Railroad photography: Shooting for publication

Posted by Brian Schmidt
on Friday, March 9, 2018

Trains Magazine has about 100 editorial photos in each issue. One of them could be yours!
Spring is right around the corner, and for most of us that means more time trackside with a camera. For better or worse, when you send an email to photoeditor@trainsmag.com, I'll be the first one that sees it. I get a lot of questions about specific images, which we often have no immediate use for. People, it seems, want to see the photos they've already taken in print, but don't want to give any thought to shooting for publication when trackside. That's a shame because a typical issue of Trains contains about 100 editorial photos. So, for everyone who never thought to plainly ask "How do I get a photo published in Trains Magazine," here's a quick guide:

1. Tell a story – The best photos often don't need a caption. The gleaming paint tells us it's a new locomotive. The landmark tells us it's a detour move. Use signs, landmarks, people, and other props to put railroading in context.

2. Be unique – A train photographed at a 3/4 angle at a grade crossing usually doesn't tell that desired story. Keep your eye out for unique compositions that lend themselves to print, too, especially vertical photos. To date, we have yet to publish a horizontal cover, so we always need lots of vertical compositions to review each month.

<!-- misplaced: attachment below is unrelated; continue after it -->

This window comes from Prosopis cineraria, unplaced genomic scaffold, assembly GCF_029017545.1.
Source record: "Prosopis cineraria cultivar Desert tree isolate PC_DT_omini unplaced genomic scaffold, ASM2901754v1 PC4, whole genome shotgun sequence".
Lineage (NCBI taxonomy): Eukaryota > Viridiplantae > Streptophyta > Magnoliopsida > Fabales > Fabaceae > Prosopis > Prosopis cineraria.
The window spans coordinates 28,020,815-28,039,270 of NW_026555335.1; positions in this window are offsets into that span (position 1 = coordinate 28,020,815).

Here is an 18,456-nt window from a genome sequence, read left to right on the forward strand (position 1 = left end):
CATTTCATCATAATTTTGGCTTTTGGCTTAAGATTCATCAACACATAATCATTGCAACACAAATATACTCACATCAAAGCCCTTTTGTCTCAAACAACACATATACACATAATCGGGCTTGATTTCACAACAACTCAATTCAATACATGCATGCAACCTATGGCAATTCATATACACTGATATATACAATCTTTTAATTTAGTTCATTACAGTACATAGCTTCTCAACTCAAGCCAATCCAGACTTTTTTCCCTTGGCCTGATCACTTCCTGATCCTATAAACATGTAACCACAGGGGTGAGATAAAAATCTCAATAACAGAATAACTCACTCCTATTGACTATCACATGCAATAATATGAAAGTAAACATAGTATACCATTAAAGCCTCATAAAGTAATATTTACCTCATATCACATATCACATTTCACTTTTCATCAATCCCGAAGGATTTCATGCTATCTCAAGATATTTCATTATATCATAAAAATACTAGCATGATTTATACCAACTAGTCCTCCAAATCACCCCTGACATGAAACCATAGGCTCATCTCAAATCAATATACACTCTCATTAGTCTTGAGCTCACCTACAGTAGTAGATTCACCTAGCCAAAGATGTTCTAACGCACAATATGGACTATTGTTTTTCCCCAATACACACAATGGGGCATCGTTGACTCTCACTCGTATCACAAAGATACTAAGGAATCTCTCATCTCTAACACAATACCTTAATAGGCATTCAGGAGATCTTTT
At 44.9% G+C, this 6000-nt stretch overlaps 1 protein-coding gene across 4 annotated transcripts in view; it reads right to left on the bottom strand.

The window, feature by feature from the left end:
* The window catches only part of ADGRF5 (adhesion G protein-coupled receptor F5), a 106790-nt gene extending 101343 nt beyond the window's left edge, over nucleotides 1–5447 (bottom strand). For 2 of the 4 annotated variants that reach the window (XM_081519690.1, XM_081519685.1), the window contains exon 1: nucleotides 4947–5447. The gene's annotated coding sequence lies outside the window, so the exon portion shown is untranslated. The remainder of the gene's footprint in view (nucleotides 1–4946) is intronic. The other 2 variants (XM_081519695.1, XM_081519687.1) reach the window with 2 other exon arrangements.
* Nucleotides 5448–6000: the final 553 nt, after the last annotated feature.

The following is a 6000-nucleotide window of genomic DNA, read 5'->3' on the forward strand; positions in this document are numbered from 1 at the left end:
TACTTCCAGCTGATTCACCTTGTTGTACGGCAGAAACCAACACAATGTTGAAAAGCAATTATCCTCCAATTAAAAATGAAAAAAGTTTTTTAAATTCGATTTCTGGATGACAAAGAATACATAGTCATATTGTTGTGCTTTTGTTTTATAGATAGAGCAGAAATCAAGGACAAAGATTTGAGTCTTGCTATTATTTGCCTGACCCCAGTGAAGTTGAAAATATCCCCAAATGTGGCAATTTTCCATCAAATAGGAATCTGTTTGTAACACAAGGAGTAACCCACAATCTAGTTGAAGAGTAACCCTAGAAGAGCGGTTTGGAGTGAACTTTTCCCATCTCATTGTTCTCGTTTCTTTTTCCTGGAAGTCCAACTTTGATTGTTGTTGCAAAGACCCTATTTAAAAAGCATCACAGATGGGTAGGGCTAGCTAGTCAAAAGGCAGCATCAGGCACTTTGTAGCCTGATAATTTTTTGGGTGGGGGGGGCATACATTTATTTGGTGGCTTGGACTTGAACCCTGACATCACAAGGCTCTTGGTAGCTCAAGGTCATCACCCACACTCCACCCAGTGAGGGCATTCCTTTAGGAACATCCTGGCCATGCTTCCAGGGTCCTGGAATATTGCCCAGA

With about 50 contributors to each issue, there's plenty of room for new talent to come onboard!
3. Send only your best – Self-editing is an important skill in both writing and photography. We archive much of what's submitted for future use. If your name is attached to the better images in our collection we may also ask you for specific subjects in your area.

4. Leave the editing to us – It may come as a surprise to some, but Trains has a talented design staff that can process your images to match our printing specs. When you send a highly edited JPG image, or a photo with a watermark, we probably can't use it as-is, so it will be rejected for archiving. And if it's a photo that was requested, we'll have to come back to request a clean one for publication. Not good for anyone.

5. Include caption info – Yes, the best photos don't need a caption, but it's our policy to publish a caption with each image. So when you do upload those images at http://fileupload.kalmbach.com/contribute/, be sure to include full caption information in the comments field. It will help us understand what's going on and how we might best use them in the future.

To learn more about where to spend your time trackside, pick up our new Hot Spots special issue, available now for the 2018 railfan season.

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